This concluding section of the Report’s treatment of Baptism repeats the points of convergence treated earlier. It is good, but it could be improved if in addition to speaking of Baptism as a call, the Report referred in some way to an ontological change, meaning that with God’s call comes the means to respond to it. It would also be improved by mentioning, even if only in passing, the perspective afforded Baptism in the Catholic Church by the fact that Catholics hold that Confirmation is a second sacrament of initiation, whose effects to some extent are found in the Methodist positions on Baptism.

b) Eucharist

Paragraph 78 refers to Gospel indications of the distinctive form of Christ’s presence, revealed at the Last Supper. It would be good to include as well a reference to 1 Cor 11:23-29 which stresses the distinctiveness of the form of Christ’s presence in the Eucharist.

Footnote 126, referring to the text of §85, presents the much-discussed text of Eucharistic Prayer 2 (so that they may become for us the body and blood…) and the Great Thanksgiving in The United Methodist Book of Worship (Make them be for us the body and blood..) Although the Report’s text states that the presence of Christ does not depend on the faith of the faithful, it might be useful to insert into this note the same reference. Otherwise, the final example of the note, from The Methodist Worship Book (that these gifts of bread and wine may be for us the body and blood…) could be taken in precisely the wrong sense. Paragraph 88 likewise states, “For both, Christ is present for us here and now…” Of course this is true, but the Catholic custom of reserving the sacrament shows that “for us here and now” does not mean just for those present at the eucharistic liturgy at a particular time.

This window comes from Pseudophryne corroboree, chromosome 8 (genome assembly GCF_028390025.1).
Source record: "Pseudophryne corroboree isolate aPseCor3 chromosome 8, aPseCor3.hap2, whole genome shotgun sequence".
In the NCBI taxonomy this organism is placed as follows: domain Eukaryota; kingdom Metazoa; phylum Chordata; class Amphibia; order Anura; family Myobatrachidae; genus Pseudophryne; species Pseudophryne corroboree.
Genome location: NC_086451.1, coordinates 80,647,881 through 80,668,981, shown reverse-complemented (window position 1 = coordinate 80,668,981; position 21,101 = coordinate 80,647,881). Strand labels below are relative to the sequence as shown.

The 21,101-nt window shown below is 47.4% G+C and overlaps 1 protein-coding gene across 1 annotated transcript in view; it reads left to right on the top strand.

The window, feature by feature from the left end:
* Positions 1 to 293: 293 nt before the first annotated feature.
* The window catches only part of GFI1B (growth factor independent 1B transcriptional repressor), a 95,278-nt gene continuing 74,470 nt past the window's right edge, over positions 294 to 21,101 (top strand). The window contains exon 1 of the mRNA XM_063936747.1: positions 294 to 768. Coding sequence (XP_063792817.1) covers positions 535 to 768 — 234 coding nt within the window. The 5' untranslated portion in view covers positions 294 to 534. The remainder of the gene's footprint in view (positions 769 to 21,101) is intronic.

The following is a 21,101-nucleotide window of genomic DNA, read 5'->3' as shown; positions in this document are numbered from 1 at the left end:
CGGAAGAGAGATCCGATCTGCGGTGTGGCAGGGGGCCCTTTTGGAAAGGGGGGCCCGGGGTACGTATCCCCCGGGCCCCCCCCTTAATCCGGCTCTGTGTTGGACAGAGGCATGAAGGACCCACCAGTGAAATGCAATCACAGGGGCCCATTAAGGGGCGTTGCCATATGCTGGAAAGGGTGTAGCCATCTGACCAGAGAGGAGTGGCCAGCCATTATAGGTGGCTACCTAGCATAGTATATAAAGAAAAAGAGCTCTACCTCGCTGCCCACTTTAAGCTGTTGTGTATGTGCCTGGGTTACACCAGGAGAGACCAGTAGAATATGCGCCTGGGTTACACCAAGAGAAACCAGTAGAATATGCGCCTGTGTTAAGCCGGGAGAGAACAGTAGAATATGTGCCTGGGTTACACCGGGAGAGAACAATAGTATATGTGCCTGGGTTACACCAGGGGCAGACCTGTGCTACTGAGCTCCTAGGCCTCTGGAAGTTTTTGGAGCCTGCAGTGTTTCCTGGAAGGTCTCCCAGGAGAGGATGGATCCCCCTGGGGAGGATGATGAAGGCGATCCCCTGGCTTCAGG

Paragraph 133 refers to purgatory and prayer for the dead in connection with the once-for-all sacrifice of Christ. This Report shows, however, that among the issues regarding the deceased that does not need to be discussed is the reality that the sacrifice, real in all time for every human, is real even outside time for humans who are not yet enjoying the fullness of the Kingdom.

c) Orders

It will be necessary to spell out what is meant by saying that ordained ministers act as signs and instruments of Christ’s grace and power (§147). It is true that both communities refer to the minister as part of the “instrumental causality” in sacred actions, with “Christ … himself the source of ministry” (§147). Catholics believe that ordained ministers are made instruments through the ontological change wrought in ordination, and it would be useful to see that mentioned in this paragraph.